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Janusz Korczak is Born, 1878

On This Day in Jewish History: July 22, 1878


Janusz Korczak, originally named Henryk Goldszmit, was born in Warsaw, Poland to a working-class family. After his father’s passing in 1896, Korczak became the sole breadwinner for his mother, grandmother and sister. Because of this, he quickly became sympathetic to all children and would eventually devote most of his life’s work to advocating for children's rights.

While participating in a literary contest in 1898, he used the pseudonym Janusz Korczak, a name he took from the book Janusz Korczak and the Pretty Sword Sweeper Lady by Polish author Jozef Ignacy Kraszewski. The name stuck. Originally wanting to be a doctor, Korczak studied medicine at the University of Warsaw and in 1905-1906 he served as a military doctor in the Russo-Japanese war. During the war, he came to the conclusion that he would make a lasting impression on the world as an educator, rather than as a doctor. Slide 3: After joining the Orphans Aid Society, he became the director of Dom Sierot, the orphanage of his own design for Jewish children in Warsaw. Around 100 children lived in this orphanage where they took part in a ‘republic for children’ participating in the small parliament, law-court and newspaper. While creating a newspaper for Jewish children entitled “The Small Review,” his children’s books King Matt The First and How To Love A Child, gained him literary recognition and widespread popularity.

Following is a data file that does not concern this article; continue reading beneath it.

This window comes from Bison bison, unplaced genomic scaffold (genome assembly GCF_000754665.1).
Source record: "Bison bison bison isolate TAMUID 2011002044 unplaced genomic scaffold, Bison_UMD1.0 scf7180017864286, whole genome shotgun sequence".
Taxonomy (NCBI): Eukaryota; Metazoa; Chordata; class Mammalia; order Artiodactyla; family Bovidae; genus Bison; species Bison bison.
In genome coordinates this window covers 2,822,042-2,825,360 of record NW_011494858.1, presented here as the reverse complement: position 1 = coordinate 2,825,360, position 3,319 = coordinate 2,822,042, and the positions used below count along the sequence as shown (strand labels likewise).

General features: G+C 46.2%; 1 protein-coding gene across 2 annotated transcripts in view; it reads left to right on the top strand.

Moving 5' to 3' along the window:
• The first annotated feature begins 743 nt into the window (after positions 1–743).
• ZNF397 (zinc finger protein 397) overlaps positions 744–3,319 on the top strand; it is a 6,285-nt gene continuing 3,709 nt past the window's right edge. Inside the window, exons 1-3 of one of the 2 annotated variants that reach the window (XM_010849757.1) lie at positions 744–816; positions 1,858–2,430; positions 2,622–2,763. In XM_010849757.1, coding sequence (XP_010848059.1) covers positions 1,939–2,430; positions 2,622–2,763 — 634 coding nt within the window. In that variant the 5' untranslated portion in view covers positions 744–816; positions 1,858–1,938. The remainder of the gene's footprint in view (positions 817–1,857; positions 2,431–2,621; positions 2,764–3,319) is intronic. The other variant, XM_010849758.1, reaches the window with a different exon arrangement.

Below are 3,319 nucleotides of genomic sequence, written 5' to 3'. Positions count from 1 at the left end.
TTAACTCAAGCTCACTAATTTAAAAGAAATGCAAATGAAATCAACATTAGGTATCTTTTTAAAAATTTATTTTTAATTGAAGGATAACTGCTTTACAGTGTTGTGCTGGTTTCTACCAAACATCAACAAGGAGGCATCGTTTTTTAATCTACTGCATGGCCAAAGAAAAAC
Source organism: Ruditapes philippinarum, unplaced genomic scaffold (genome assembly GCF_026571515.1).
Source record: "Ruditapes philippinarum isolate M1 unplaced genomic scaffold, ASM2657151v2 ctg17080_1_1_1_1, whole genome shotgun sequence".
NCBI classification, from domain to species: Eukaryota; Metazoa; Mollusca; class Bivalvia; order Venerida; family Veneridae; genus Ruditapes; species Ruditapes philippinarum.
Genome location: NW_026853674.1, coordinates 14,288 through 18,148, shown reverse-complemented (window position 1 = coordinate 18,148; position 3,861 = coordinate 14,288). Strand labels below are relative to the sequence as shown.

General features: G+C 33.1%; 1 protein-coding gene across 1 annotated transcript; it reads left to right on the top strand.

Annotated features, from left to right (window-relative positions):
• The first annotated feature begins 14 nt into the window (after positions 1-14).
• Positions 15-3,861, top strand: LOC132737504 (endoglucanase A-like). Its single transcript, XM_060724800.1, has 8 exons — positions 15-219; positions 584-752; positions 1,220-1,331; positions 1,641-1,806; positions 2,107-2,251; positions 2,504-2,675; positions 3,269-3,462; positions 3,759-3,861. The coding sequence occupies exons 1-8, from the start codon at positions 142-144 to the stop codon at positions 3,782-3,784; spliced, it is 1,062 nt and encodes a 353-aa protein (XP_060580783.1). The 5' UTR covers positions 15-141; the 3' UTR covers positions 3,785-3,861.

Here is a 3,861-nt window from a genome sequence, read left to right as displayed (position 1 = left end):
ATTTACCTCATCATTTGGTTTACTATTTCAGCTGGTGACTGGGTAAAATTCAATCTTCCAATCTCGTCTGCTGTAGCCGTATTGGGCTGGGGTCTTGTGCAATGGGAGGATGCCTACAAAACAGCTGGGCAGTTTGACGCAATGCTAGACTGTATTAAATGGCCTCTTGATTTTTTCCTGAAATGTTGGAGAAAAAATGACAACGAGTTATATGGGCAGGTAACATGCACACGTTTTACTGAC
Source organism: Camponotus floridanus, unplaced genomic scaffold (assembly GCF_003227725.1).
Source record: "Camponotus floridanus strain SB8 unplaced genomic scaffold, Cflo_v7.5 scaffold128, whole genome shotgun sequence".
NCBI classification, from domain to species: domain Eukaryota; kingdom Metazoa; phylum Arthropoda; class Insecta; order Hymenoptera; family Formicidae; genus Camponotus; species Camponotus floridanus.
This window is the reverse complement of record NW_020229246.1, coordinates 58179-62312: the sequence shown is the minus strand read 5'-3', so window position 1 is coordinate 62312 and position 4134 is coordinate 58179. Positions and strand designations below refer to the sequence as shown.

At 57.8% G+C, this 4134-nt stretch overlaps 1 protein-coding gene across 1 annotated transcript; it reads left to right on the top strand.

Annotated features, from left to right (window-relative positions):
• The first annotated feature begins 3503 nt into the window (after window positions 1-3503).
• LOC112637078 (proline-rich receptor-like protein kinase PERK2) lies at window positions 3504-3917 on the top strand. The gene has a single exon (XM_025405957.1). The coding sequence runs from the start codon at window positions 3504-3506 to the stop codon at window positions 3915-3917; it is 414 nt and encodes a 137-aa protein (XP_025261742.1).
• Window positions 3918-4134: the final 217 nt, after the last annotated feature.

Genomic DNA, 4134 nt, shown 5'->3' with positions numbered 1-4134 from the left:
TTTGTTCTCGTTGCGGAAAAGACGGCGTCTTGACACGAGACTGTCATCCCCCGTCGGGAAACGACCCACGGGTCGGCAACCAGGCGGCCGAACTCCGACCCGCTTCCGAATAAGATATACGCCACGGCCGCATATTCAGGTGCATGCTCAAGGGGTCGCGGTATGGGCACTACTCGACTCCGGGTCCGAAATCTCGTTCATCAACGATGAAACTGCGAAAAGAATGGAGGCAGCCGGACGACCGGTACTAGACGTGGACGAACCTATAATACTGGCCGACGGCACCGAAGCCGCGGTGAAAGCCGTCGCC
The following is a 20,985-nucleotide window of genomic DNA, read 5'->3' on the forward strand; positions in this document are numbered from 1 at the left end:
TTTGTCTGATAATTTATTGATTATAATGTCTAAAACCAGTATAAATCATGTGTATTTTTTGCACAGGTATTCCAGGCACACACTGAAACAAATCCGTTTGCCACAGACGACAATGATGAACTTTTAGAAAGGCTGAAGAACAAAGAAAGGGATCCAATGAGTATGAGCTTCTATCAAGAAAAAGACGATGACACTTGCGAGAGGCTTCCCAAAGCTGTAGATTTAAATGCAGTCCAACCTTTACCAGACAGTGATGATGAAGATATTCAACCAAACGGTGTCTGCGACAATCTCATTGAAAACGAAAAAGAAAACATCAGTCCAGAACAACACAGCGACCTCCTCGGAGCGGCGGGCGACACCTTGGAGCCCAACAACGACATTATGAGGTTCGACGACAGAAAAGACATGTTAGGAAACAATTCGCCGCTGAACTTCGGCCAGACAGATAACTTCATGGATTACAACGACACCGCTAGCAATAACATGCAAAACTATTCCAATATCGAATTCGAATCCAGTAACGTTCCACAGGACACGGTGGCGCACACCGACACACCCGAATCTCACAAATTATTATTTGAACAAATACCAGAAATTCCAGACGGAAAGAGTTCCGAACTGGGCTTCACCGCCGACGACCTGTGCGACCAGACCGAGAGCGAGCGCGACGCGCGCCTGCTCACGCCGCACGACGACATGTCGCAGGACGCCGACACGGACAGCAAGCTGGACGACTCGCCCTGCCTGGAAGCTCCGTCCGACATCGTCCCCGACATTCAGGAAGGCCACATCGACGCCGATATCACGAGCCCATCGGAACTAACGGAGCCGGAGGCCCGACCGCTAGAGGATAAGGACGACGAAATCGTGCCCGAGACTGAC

Korczak also had his own radio program which was widely broadcasted in Poland in the 1930s but shut down due to growing antisemitism. Finding other ways to resist the policies of German occupied Poland, Korczak refused to wear the armband with the Star of David or to remove his Polish officer uniform. Despite these acts of resilience, come 1940, his orphanage was forced to move into the confines of the Warsaw Ghetto.

Though he was repeatedly offered shelter on the Aryan side, he stayed with his children and refused to abandon them. As he grew older, he began suffering from his own health, but continued to put the children’s health first, going door to door in the ghetto asking for food, clothing, and medicine for the children. He recorded his experience in the ghetto in a diary which was published in Poland in 1958.

Despite the harsh realities of life in the ghetto, Korczak tried his best to educate his children with the truth and often conducted plays and concerts at the orphanage which attracted members of the public. He continued to put the childrens’ lives first even on August 5, 1940, when the orphanage walked with dignity towards the rail yard for deportation to the east. Korczak, 12 members of his staff and over 200 children were taken to Treblinka where they were immediately sent to the gas chambers. May their memories be a blessing. Slide 7: In 2006, the Janusz Korczak Monument in Warsaw was unveiled at the site where his orphanage once stood. It serves as a reminder of his legacy and unparalleled love and respect for children.

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